The Slop Bucket

[A timely repeat from April 25, 2019] Years ago, I worked at a Boy Scout camp in Wild Rose, Wisconsin. We first served as “trainees” for a month. Trainees would rotate through the various camp areas.  Doing grunt work.   Spending a fair amount of time in the kitchen peeling potatoes, doing dishes and cleaning up.

After meals in the Mess Hall, Scouts and trainees would bus the tables. We would throw paper garbage into one garbage can. And we would put food waste into another.  The food barrel was called the “slop bucket.”  We were always careful about putting food scraps (no bones, no paper) in the slop bucket because we would give the slop bucket each day to a local farmer who would use it to feed his “sounder” of pigs. Uneaten food was used. . . . .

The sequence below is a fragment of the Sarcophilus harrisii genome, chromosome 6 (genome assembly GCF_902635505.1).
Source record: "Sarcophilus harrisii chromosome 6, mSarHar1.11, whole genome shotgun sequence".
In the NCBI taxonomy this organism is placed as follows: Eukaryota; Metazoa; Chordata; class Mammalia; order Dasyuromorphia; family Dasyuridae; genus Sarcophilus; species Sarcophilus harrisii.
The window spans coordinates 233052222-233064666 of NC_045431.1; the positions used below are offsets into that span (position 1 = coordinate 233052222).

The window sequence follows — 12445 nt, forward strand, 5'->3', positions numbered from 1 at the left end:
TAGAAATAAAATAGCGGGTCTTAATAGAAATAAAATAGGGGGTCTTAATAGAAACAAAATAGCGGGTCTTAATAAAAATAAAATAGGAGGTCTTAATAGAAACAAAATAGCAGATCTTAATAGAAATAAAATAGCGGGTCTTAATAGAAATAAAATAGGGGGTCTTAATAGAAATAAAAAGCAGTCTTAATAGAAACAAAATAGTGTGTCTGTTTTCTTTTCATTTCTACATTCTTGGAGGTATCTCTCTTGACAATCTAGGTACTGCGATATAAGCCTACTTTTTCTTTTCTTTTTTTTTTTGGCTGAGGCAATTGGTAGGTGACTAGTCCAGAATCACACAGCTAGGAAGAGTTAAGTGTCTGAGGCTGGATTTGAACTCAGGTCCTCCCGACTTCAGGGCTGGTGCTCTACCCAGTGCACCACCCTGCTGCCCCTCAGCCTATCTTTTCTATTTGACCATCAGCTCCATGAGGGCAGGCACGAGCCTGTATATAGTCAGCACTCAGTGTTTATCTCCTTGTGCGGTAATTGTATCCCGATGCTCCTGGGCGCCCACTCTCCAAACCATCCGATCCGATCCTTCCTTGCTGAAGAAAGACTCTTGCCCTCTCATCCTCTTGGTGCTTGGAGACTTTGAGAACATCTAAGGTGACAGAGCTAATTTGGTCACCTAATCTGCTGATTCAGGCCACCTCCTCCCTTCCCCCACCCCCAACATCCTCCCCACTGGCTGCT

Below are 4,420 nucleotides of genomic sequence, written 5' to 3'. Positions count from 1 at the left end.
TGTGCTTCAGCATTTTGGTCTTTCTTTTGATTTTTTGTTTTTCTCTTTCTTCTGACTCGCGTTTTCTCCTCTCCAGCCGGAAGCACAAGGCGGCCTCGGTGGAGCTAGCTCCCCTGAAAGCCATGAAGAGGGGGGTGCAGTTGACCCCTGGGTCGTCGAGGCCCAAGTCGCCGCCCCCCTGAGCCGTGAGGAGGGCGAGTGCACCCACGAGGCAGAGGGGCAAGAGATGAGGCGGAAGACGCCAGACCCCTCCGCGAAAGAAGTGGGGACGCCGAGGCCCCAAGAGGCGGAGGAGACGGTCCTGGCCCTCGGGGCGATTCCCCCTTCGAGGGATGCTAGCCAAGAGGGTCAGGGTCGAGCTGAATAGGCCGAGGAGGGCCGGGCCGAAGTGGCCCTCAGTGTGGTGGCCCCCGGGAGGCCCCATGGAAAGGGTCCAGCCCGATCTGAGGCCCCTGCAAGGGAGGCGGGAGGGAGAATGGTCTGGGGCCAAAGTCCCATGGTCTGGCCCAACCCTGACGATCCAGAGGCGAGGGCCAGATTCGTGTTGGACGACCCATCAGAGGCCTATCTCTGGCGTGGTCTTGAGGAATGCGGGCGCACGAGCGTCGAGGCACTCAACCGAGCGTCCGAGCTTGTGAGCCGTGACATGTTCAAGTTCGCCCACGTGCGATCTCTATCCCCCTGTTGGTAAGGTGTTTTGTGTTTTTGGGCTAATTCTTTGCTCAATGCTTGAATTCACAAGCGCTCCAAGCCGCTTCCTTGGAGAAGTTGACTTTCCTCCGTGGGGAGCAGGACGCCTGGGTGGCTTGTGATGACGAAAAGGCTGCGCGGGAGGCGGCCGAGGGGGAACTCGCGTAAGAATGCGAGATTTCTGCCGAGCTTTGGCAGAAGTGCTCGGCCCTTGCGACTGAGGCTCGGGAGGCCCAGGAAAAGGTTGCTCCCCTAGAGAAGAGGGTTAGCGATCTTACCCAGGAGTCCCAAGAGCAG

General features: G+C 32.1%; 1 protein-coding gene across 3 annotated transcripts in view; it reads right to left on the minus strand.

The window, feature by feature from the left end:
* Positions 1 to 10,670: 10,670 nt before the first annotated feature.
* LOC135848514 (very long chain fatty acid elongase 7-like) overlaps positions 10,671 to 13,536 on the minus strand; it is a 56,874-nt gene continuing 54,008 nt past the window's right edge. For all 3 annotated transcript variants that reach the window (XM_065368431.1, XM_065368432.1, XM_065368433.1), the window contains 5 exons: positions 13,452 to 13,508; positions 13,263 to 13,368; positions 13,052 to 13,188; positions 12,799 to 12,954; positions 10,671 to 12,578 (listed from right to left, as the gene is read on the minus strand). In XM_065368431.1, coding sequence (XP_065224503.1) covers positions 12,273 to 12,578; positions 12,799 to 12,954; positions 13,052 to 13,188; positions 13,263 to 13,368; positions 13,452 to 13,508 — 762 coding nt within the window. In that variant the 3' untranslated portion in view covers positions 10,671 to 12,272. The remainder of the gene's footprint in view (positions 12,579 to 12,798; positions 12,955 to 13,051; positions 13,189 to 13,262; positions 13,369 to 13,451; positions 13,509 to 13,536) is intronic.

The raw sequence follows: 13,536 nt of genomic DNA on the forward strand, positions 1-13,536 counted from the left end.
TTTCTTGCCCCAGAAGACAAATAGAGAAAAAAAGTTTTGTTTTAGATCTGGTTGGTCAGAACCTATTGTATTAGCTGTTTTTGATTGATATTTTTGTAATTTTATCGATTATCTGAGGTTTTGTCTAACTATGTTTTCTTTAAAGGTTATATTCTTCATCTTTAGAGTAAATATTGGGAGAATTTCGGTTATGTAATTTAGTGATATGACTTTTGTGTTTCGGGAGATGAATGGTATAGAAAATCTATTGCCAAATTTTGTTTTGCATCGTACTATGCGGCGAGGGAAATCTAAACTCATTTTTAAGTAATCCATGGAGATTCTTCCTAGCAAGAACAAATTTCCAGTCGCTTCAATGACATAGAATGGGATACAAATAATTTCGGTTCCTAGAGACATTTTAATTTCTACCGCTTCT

I have posted occasionally on environmental issues.  And I have touted my trademark – JUST TURN IT OFF — a motto that applies to cars, lights, water and energy. 

When I read about how the earth is being inundated with waste and air pollution; oceans overflowing with garbage; rivers and lakes turning toxic and how many folks remain heedless of our environment, I get a wee bit steamed.   But then I simmer down — and start thinking about what we can do.  “Just turning off” your water, lights, car, energy – is one thing.  But there is also merit in reusing bags, bottles, containers.  And not polluting.  And then there is recycling. 

And there is composting. Taking food waste and carefully mixing it with soil.  In the garden.  Or backyard.  You don’t need a slop bucket.  

Each one of us needs to get on board with this idea of helping our limping planet along.  Pronto. We live here.  There are generations of souls who yet have no voice – who will have to live here too.  And they will have no choice but to take what we give them. What kind of world do you want to give them?